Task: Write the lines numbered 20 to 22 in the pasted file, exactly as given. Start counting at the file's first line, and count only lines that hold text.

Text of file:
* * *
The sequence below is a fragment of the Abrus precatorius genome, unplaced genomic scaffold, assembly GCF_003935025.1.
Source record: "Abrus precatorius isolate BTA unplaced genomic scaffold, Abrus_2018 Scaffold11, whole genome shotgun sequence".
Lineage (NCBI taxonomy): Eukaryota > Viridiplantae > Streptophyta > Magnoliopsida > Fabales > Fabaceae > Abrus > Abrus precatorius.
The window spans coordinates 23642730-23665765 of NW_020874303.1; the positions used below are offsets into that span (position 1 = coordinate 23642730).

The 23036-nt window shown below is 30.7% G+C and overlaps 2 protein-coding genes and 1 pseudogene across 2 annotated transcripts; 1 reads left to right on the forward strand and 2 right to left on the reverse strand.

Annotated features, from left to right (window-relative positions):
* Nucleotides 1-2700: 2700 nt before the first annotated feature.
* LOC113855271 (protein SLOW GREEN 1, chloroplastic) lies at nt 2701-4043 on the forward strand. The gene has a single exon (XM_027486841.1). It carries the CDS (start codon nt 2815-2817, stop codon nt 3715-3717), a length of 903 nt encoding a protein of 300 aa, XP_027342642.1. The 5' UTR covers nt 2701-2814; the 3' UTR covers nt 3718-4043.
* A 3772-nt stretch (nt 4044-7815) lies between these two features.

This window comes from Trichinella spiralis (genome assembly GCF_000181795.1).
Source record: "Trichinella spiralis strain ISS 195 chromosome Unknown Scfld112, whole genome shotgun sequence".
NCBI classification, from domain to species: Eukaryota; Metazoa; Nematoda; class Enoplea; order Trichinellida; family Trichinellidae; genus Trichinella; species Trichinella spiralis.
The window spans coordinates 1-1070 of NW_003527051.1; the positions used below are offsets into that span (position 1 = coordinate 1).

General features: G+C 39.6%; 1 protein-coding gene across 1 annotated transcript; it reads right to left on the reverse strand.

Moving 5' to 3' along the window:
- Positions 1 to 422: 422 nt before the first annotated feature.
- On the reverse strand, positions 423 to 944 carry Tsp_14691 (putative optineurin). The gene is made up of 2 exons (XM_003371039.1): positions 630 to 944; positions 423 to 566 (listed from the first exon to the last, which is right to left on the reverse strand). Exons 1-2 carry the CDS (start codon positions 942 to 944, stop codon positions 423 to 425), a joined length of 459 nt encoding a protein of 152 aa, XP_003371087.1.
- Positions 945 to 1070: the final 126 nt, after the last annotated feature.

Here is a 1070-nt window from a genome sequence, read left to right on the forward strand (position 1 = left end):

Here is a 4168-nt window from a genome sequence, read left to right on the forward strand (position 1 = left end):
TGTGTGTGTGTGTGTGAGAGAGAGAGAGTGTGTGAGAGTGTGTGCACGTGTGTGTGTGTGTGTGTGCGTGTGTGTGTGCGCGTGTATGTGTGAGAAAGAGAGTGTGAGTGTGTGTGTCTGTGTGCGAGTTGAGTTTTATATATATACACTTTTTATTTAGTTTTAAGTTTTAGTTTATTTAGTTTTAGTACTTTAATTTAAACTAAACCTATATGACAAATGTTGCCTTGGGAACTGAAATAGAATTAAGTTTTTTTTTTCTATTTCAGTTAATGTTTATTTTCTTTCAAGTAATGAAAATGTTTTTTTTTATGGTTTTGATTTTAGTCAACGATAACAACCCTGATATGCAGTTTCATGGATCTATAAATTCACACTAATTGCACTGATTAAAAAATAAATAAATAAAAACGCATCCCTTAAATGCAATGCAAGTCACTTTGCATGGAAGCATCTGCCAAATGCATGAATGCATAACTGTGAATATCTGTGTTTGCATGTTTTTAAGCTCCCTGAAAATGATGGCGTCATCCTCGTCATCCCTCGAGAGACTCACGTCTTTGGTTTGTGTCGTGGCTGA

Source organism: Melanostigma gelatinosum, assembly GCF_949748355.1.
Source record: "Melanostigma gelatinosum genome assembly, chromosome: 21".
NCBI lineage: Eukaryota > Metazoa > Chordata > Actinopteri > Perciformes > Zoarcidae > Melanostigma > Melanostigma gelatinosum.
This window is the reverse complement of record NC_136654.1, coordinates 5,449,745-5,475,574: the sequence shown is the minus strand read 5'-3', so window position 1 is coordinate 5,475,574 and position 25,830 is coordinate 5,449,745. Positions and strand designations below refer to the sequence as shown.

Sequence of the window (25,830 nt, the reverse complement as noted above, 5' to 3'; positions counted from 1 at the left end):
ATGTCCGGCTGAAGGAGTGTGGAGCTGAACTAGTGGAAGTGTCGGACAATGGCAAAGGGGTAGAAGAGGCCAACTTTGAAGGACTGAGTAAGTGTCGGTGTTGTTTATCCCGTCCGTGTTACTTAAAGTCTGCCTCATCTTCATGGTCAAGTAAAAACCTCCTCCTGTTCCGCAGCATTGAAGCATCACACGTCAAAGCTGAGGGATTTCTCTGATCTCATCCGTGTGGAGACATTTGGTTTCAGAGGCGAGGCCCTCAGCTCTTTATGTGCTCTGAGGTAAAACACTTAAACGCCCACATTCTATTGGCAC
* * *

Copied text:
Here is a 4168-nt window from a genome sequence, read left to right on the forward strand (position 1 = left end):
TGTGTGTGTGTGTGTGAGAGAGAGAGAGTGTGTGAGAGTGTGTGCACGTGTGTGTGTGTGTGTGTGCGTGTGTGTGTGCGCGTGTATGTGTGAGAAAGAGAGTGTGAGTGTGTGTGTCTGTGTGCGAGTTGAGTTTTATATATATACACTTTTTATTTAGTTTTAAGTTTTAGTTTATTTAGTTTTAGTACTTTAATTTAAACTAAACCTATATGACAAATGTTGCCTTGGGAACTGAAATAGAATTAAGTTTTTTTTTTCTATTTCAGTTAATGTTTATTTTCTTTCAAGTAATGAAAATGTTTTTTTTTATGGTTTTGATTTTAGTCAACGATAACAACCCTGATATGCAGTTTCATGGATCTATAAATTCACACTAATTGCACTGATTAAAAAATAAATAAATAAAAACGCATCCCTTAAATGCAATGCAAGTCACTTTGCATGGAAGCATCTGCCAAATGCATGAATGCATAACTGTGAATATCTGTGTTTGCATGTTTTTAAGCTCCCTGAAAATGATGGCGTCATCCTCGTCATCCCTCGAGAGACTCACGTCTTTGGTTTGTGTCGTGGCTGA

Source organism: Melanostigma gelatinosum, assembly GCF_949748355.1.